Don’t be Helpful, Be Curious

Albert Einstein is certainly one of the smartest people of the past century. Just even the name makes us think of brilliance and a capacity for remarkable mathematical calculations. However, that is not always how Einstein understood himself. He once said, “I have no special talents, I am only passionately curious.” He saw life as something to explore and understand through the lens of awe and wonder, and he believed we could do this everyday and everywhere. He wrote, “The important thing is not to stop questioning. Curiosity has its own reason for existing. One cannot help but be in awe when he contemplates the mysteries of eternity, of life, of the marvelous structure of reality. It is enough if one tries merely to comprehend a little of this mystery every day.”

Curiosity is at the heart of this invitation to love our neighbours and our city. Author Peter Block once said, “Don’t be helpful, be curious.” It seems like an odd invitation, but it rings true. Sometimes we think our purpose is to be helpful, to fix this, resolve that, or answer a hard question with a pat answer. However we are not just here for the utility of our community as though we are a commodity, albeit a good and helpful resource. We are people and that means we are learning to see ourselves in relationship to others; connecting, learning, and growing. For this, we need curiosity.

Curiosity makes us, and those around us, real. People are to be met, respected, heard, and appreciated for who they are, not just for what they can accomplish. Curious people begin by asking good questions, they read and learn, curious people realize that the world is complex and each place is different, and they are patient with the bumpy and gritty edges of others and their community. In other words, curiosity makes us gracious and that draws us closer to others. Curious people, like Einstein, are not lazy or put off by a big challenge. In fact, they tend to lean in and, ironically perhaps, become the most helpful people around.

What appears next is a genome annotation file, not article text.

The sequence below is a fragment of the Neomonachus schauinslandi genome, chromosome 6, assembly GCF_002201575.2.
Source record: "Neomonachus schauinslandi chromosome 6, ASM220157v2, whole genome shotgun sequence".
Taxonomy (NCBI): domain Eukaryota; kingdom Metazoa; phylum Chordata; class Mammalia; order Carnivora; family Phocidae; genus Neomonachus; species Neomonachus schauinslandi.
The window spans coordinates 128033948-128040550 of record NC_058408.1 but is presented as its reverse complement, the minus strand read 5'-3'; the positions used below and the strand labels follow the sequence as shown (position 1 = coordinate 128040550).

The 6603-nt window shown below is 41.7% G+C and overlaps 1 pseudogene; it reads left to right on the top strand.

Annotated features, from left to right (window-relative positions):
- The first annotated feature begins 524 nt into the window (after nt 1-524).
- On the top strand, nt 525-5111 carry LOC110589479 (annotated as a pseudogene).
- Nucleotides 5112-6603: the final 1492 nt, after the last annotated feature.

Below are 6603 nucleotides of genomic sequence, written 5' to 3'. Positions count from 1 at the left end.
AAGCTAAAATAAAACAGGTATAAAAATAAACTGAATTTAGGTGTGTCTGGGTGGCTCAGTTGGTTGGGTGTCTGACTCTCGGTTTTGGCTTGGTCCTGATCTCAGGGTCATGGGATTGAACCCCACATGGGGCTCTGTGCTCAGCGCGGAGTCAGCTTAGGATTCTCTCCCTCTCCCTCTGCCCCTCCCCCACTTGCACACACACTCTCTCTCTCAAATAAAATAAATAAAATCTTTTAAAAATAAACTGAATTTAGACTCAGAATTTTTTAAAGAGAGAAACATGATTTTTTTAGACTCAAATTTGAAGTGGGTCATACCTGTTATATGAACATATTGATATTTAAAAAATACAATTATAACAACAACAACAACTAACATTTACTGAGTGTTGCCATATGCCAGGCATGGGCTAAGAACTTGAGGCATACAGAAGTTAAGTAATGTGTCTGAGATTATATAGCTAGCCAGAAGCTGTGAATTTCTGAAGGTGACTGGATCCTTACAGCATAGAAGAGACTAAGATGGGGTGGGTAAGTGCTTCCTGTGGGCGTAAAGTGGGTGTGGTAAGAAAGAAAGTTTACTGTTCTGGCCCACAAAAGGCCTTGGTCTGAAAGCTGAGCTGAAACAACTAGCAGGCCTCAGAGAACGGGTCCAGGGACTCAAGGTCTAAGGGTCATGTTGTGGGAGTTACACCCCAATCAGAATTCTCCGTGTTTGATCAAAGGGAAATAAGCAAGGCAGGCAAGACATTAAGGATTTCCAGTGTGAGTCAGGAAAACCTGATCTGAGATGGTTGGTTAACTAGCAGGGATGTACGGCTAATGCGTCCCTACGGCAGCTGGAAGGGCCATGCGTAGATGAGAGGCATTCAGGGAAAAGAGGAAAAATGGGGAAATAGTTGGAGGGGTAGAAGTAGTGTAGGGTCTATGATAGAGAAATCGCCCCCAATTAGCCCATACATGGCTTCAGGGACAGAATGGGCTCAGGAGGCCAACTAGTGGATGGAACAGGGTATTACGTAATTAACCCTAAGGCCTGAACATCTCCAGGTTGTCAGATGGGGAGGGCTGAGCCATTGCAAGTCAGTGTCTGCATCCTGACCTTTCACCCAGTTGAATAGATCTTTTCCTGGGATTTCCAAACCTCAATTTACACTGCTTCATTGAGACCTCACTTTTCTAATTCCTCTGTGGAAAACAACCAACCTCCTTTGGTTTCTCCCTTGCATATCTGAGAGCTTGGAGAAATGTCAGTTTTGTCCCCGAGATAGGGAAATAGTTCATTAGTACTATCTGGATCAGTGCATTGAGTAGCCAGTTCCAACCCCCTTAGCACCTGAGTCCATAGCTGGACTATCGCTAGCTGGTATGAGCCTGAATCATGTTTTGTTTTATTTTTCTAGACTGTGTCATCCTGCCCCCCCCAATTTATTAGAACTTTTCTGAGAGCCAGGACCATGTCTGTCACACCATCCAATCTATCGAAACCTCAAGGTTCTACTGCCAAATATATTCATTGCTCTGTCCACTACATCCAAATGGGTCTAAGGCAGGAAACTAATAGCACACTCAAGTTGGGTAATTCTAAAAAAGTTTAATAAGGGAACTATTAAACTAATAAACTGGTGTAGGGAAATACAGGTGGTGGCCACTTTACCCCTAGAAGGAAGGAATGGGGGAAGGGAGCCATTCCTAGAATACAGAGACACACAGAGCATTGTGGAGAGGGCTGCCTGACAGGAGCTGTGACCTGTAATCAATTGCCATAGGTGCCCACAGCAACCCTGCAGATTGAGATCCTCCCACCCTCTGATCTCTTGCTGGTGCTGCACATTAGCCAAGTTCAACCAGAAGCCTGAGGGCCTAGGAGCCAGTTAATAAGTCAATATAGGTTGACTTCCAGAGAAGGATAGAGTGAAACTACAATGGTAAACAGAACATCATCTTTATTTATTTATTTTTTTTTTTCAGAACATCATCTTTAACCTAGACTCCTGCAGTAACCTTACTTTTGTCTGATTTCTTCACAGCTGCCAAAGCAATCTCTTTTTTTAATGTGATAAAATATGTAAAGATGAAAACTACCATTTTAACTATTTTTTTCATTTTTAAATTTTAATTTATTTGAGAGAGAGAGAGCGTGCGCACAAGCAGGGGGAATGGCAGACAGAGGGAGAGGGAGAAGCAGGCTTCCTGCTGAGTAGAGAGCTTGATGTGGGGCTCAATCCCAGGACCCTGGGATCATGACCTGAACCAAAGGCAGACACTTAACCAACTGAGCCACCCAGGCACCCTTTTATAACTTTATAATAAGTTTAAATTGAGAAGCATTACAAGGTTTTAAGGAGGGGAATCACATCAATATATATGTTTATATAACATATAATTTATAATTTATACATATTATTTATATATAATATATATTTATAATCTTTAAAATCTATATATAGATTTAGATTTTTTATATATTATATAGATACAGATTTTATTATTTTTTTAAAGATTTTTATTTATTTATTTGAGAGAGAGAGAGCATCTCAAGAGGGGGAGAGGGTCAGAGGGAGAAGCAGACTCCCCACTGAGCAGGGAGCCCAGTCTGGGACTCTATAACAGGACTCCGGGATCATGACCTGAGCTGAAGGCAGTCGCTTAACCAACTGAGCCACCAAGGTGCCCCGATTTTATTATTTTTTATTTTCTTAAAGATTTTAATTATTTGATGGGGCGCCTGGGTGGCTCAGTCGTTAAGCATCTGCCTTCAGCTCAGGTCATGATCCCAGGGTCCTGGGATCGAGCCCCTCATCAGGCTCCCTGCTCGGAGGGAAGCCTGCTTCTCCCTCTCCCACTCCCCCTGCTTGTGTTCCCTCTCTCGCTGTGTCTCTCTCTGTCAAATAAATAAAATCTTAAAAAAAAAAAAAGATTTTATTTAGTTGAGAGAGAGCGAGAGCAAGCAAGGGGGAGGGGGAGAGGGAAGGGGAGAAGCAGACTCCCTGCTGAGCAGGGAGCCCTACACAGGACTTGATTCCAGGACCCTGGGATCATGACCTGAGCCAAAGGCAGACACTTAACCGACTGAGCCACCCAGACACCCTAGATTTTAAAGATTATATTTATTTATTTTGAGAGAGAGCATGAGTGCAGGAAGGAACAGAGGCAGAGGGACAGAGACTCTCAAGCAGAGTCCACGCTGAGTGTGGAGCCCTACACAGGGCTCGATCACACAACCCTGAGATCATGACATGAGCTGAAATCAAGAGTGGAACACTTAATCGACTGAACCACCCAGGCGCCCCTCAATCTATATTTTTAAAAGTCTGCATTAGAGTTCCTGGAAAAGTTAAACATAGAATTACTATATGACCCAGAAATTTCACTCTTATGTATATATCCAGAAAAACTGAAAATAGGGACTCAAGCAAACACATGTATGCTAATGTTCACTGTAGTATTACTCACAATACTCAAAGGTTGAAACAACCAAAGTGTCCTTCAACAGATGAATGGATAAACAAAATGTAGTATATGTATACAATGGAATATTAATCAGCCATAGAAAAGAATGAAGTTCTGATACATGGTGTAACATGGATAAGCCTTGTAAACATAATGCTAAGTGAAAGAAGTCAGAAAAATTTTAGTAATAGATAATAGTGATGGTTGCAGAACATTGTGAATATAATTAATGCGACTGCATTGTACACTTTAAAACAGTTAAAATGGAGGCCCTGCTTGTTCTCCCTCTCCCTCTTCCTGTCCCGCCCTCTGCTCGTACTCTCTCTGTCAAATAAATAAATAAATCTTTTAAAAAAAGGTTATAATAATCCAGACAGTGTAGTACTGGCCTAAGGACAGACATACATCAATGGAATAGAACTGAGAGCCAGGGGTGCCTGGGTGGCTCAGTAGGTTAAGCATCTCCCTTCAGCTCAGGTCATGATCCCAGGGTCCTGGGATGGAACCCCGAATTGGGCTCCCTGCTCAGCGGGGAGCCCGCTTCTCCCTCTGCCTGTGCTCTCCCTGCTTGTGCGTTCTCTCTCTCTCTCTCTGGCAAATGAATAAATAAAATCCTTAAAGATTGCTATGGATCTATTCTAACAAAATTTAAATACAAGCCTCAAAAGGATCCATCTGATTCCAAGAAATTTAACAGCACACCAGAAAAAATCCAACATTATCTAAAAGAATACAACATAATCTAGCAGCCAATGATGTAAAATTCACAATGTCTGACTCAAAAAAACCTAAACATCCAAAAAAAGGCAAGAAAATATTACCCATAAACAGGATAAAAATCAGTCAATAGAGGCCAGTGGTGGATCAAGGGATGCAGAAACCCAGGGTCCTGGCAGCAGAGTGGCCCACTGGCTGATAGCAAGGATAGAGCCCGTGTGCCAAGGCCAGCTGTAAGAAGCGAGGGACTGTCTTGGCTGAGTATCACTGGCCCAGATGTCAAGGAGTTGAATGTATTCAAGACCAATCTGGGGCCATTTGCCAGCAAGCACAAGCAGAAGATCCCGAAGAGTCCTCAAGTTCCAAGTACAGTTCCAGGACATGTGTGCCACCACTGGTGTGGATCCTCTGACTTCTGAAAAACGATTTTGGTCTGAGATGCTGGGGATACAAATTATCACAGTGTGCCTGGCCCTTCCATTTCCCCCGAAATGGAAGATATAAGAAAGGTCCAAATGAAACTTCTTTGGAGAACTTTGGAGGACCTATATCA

Curious people also have a special way of seeing and appreciating the small things, too. Curiosity makes good doctors find new diseases, or teachers spot a student’s budding passion. For those of us who seek the peace and goodness of our city, curiosity helps us discover a network of people who do small things that make our city thrive. A robust curiosity for others is a sign, perhaps, of deepening character. 

When someone shows curiosity about my life, I also feel loved. Sometimes I need people to be curious, not helpful. I need someone who wants to know my name, ask me how I’m doing, and genuinely appreciate my particular point of view. This is what a good neighbourhood can do in each of us. Our street becomes the place where we can be helpful, sure, but more than that, we can become curious here.

Next time you see your neighbour, worry less about how you can help or fix something, and think about how you can be curious about them. Share your story, and ask about theirs. Take a posture of wonder and awe and let the lives of those around you be inspiring to you. Like Einstein, you really do not have to have any great talent to live a full life, you just have to be passionately curious. Who knows what we’ll discover next, I guess we’ll just have to find out.

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About the author

Preston Pouteaux

Preston Pouteaux

Preston is a pastor at Lake Ridge Community Church in Chestermere and experiments mostly in the intersection of faith and neighbourhood. Into the Neighbourhood explores how we all contribute to creating a healthy and vibrant community. Preston is also a beekeeper; a reminder that small things make a big difference.

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